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How a Nun, a Vet, and a Housepainter Stood Up to the Threat of Nuclear Weapons via The Nation

Dan Zak’s Almighty reminds readers that the United States’ poisonous and very expensive history of nuclear-weapons production is far from over.

Dan Zak’s Almighty: Courage, Resistance and Existential Peril in the Nuclear Age is a must read for everyone in this country who has forgotten about nuclear weapons. And that is most of us, isn’t it?

Engineers, physicists, military planners, arms control wonks, diplomats, and some politicians—they all get paid to remember that the United States has an almost unique capacity for nation destruction. The three people profiled in Almighty are among the handful who haven’t forgotten. But they aren’t professionals of any kind. In fact, Dan Zak refers to them as “the sister,” “the veteran,” and “the house painter.”

They call themselves Transform Now Plowshares, and on July 28, 2012, the nonviolent peace activists penetrated Y-12, a heavily guarded nuclear facility tucked within the hills and valleys of Tennessee. After cutting through fences and hiking miles in the dark, they reached the outer walls of the complex’s highly enriched uranium materials facility.


Transform Now Plowshares was different, garnering widespread publicity through above-the-fold coverage in The Washington Post,The New York Times, and daily local news sources, as well as through congressional hearings on security lapses in Washington. Maybe it was the age and earnestness of the activists, or maybe it was the singularity of their feat—penetrating so deeply into such a secure facility—or maybe it was the political moment. But, whatever it was, Transform Now directed attention and forced the general public to question nuclear weapons like never before.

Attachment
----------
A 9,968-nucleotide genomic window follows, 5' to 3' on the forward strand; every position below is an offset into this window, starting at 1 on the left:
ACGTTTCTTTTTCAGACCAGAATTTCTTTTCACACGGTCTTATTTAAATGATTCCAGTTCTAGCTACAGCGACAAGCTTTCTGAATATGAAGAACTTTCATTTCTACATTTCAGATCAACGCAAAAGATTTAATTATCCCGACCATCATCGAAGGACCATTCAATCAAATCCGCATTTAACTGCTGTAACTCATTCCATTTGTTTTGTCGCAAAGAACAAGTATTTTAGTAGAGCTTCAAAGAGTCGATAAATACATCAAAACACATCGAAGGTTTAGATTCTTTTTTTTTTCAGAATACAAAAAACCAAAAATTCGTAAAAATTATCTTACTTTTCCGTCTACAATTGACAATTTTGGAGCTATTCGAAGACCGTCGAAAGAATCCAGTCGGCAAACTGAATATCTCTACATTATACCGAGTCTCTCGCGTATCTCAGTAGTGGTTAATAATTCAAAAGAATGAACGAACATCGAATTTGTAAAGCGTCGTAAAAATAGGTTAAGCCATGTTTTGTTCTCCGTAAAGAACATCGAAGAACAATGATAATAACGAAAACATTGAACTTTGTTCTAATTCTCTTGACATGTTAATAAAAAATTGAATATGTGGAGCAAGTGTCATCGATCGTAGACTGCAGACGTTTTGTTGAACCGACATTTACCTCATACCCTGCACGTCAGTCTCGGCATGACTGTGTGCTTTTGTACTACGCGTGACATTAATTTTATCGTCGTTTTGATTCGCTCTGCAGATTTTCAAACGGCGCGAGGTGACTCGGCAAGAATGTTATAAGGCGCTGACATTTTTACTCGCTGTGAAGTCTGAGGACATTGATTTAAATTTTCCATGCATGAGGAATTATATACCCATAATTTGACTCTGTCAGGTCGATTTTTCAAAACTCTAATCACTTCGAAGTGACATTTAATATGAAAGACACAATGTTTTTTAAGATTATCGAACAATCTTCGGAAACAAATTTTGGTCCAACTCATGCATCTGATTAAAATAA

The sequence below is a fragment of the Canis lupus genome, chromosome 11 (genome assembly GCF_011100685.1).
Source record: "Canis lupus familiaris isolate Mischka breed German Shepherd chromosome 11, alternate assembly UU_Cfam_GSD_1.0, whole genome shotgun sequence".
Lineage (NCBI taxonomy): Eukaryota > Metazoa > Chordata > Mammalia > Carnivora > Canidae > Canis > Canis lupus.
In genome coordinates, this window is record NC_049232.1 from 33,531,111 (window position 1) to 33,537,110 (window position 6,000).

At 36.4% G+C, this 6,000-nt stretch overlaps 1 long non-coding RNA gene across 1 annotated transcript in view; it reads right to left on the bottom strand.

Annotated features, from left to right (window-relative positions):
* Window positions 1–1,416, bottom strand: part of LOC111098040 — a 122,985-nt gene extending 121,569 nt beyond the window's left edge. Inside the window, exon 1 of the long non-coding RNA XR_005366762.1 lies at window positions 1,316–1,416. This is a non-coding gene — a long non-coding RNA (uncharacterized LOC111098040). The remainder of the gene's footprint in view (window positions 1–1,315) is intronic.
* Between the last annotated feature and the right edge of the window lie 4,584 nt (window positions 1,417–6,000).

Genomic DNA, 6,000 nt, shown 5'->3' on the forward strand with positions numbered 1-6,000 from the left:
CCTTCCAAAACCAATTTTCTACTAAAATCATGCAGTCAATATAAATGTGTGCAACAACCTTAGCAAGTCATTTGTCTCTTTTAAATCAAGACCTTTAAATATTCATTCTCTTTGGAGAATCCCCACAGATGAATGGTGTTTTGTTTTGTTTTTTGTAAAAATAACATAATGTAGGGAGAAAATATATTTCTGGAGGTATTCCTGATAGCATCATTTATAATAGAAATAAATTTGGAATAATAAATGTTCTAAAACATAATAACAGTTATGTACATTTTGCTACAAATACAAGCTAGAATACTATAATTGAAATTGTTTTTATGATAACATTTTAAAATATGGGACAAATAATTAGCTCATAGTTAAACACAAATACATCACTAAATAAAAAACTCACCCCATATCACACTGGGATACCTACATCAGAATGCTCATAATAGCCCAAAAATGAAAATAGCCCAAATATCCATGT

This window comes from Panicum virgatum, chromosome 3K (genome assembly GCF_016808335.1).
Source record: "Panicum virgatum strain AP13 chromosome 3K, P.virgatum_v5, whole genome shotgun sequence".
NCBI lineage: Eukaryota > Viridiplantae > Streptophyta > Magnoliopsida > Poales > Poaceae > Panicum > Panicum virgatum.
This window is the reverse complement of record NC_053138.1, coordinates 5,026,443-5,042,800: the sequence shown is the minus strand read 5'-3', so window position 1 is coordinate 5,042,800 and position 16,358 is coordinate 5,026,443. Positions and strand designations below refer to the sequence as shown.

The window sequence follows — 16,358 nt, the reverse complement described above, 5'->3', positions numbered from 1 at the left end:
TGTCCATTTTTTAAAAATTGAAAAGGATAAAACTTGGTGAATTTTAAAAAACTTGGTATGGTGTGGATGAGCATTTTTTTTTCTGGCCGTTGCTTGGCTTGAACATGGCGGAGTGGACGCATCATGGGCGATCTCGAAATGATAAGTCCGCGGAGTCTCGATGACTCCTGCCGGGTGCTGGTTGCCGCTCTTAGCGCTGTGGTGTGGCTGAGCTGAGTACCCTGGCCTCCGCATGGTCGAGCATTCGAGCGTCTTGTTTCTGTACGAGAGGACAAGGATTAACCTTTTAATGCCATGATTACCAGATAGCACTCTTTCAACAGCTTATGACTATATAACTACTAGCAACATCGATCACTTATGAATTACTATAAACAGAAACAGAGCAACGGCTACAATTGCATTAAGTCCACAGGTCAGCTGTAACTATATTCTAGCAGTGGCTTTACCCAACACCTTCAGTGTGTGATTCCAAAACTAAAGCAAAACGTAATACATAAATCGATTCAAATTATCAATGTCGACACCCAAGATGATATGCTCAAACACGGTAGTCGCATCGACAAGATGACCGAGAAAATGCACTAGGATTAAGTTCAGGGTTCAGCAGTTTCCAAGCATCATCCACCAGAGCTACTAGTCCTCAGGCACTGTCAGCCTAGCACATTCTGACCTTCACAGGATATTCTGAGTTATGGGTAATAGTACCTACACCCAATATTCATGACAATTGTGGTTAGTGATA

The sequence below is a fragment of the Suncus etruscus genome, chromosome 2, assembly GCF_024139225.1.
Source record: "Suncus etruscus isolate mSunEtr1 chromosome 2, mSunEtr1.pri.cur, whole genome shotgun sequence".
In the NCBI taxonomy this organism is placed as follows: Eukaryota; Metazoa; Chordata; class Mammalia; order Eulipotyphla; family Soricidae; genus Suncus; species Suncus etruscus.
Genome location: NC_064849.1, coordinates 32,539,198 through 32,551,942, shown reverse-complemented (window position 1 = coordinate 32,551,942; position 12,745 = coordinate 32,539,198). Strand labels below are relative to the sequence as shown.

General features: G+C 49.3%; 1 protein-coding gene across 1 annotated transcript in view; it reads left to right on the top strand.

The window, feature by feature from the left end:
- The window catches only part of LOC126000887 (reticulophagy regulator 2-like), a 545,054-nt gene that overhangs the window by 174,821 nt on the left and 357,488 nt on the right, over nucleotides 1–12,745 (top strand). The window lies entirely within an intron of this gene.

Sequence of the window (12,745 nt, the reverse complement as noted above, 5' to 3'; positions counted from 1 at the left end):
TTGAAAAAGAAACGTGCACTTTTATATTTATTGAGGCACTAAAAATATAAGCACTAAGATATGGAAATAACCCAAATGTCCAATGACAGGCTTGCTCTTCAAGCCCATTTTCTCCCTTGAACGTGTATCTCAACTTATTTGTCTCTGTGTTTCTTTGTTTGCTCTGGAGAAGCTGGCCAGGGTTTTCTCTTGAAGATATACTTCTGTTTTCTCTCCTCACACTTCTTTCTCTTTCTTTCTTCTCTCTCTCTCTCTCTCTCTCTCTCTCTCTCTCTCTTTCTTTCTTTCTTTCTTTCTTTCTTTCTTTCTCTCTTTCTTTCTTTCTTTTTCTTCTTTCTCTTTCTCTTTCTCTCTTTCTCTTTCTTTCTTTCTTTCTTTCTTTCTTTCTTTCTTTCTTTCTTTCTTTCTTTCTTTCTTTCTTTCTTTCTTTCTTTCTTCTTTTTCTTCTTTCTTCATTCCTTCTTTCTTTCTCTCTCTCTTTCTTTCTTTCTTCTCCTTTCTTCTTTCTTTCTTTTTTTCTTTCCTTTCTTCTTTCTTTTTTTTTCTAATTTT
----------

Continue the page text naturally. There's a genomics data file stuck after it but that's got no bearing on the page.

“Y-12” doesn’t stand for anything. The facility was built to enrich uranium for nuclear weapons and was a key component of the Manhattan Project. In the early 1940s, some people called it the “Mystery Plant” and others dubbed it the “Shangri-la Plant.” It was a massive undertaking. The federal government seized 60,000 acres of land, evicted 3,000 farmers and homesteaders, paved 200 miles of road and erected 44,000 houses. Once the complex was constructed, 75,000 people were brought in to operate it. High-school girls were told they’d be making ice cream and trained to turn knobs and flip switches perched in high stools. Men worked 70 hours a week, exhausted and stressed. But they didn’t talk about it. Ever. At its height, Y-12 was producing “several hundred grams of bomb-grade uranium per day” and eating up 14 percent of the nation’s electricity.

Zak vividly renders how, in this strange and isolated world, people worked hard every day while having no idea what they were doing. Prospective jurors for the Transform Now Ploughshares trial all had some connection to the Y-12 facility and very little knowledge of or curiosity about what their family members did there. As Oak Ridge Mayor Tom Beehan told Zak, “If you were to walk around in here right now and start talking to people about [nuclear bombs], you’d get blank stares.” The Transform Now activists hoped to shatter this pervasive silence, but the cone of secrecy endures to this day.


Around the time of the trial, a progressive Christian student confessed to Sister Megan: “I know nothing about the anti-nuclear movement. I was born in ’92, and it’s kind of an afterthought for my generation.” Fair enough. Millennials have their hands full with catastrophic climate change, crippling debt from name-brand educations that do not guarantee living wages or secure employment, the scourge of gun violence, the threat of terrorism, the muscular militarization of everyday life including policing, just to name a few. But to the Plowshares movement, all of these issues are built on the foundation of the bomb and its unique God-defying, creation-threatening destructive power. This tunnel vision and the ardent faith of the activists makes for a peculiar disconnect with mainstream society, which was on full display at the trial and sentencing of the three activists.

Read more at How a Nun, a Vet, and a Housepainter Stood Up to the Threat of Nuclear Weapons


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